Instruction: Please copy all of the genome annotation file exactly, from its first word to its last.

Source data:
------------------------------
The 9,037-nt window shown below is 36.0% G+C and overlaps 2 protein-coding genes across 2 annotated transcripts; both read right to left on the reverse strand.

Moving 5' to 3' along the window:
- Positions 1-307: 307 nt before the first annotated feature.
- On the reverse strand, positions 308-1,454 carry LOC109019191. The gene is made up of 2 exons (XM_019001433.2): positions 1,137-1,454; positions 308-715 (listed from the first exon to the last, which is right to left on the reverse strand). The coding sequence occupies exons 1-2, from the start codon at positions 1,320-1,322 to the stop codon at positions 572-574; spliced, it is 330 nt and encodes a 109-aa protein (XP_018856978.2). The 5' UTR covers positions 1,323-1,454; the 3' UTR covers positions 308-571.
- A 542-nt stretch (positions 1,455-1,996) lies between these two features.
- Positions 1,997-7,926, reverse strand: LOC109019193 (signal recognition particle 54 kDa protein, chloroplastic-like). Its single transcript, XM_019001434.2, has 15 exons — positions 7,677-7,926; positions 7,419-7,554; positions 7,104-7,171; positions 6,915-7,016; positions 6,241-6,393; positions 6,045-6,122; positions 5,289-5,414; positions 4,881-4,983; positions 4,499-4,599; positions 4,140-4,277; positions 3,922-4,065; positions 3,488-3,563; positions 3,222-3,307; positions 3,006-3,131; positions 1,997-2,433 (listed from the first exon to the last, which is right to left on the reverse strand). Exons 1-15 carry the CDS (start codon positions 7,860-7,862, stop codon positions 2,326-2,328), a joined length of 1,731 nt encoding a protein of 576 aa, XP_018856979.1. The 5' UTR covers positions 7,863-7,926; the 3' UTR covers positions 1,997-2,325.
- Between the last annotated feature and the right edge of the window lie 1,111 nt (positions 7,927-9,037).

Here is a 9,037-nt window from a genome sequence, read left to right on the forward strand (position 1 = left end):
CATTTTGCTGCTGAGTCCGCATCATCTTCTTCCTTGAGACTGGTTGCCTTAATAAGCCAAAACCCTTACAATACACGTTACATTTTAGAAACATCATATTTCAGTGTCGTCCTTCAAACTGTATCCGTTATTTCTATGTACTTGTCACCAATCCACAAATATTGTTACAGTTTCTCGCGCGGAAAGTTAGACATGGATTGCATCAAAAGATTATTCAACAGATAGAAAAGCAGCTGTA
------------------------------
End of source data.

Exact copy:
The 9,037-nt window shown below is 36.0% G+C and overlaps 2 protein-coding genes across 2 annotated transcripts; both read right to left on the reverse strand.

Moving 5' to 3' along the window:
- Positions 1-307: 307 nt before the first annotated feature.
- On the reverse strand, positions 308-1,454 carry LOC109019191. The gene is made up of 2 exons (XM_019001433.2): positions 1,137-1,454; positions 308-715 (listed from the first exon to the last, which is right to left on the reverse strand). The coding sequence occupies exons 1-2, from the start codon at positions 1,320-1,322 to the stop codon at positions 572-574; spliced, it is 330 nt and encodes a 109-aa protein (XP_018856978.2). The 5' UTR covers positions 1,323-1,454; the 3' UTR covers positions 308-571.
- A 542-nt stretch (positions 1,455-1,996) lies between these two features.
- Positions 1,997-7,926, reverse strand: LOC109019193 (signal recognition particle 54 kDa protein, chloroplastic-like). Its single transcript, XM_019001434.2, has 15 exons — positions 7,677-7,926; positions 7,419-7,554; positions 7,104-7,171; positions 6,915-7,016; positions 6,241-6,393; positions 6,045-6,122; positions 5,289-5,414; positions 4,881-4,983; positions 4,499-4,599; positions 4,140-4,277; positions 3,922-4,065; positions 3,488-3,563; positions 3,222-3,307; positions 3,006-3,131; positions 1,997-2,433 (listed from the first exon to the last, which is right to left on the reverse strand). Exons 1-15 carry the CDS (start codon positions 7,860-7,862, stop codon positions 2,326-2,328), a joined length of 1,731 nt encoding a protein of 576 aa, XP_018856979.1. The 5' UTR covers positions 7,863-7,926; the 3' UTR covers positions 1,997-2,325.
- Between the last annotated feature and the right edge of the window lie 1,111 nt (positions 7,927-9,037).

Here is a 9,037-nt window from a genome sequence, read left to right on the forward strand (position 1 = left end):
CATTTTGCTGCTGAGTCCGCATCATCTTCTTCCTTGAGACTGGTTGCCTTAATAAGCCAAAACCCTTACAATACACGTTACATTTTAGAAACATCATATTTCAGTGTCGTCCTTCAAACTGTATCCGTTATTTCTATGTACTTGTCACCAATCCACAAATATTGTTACAGTTTCTCGCGCGGAAAGTTAGACATGGATTGCATCAAAAGATTATTCAACAGATAGAAAAGCAGCTGTA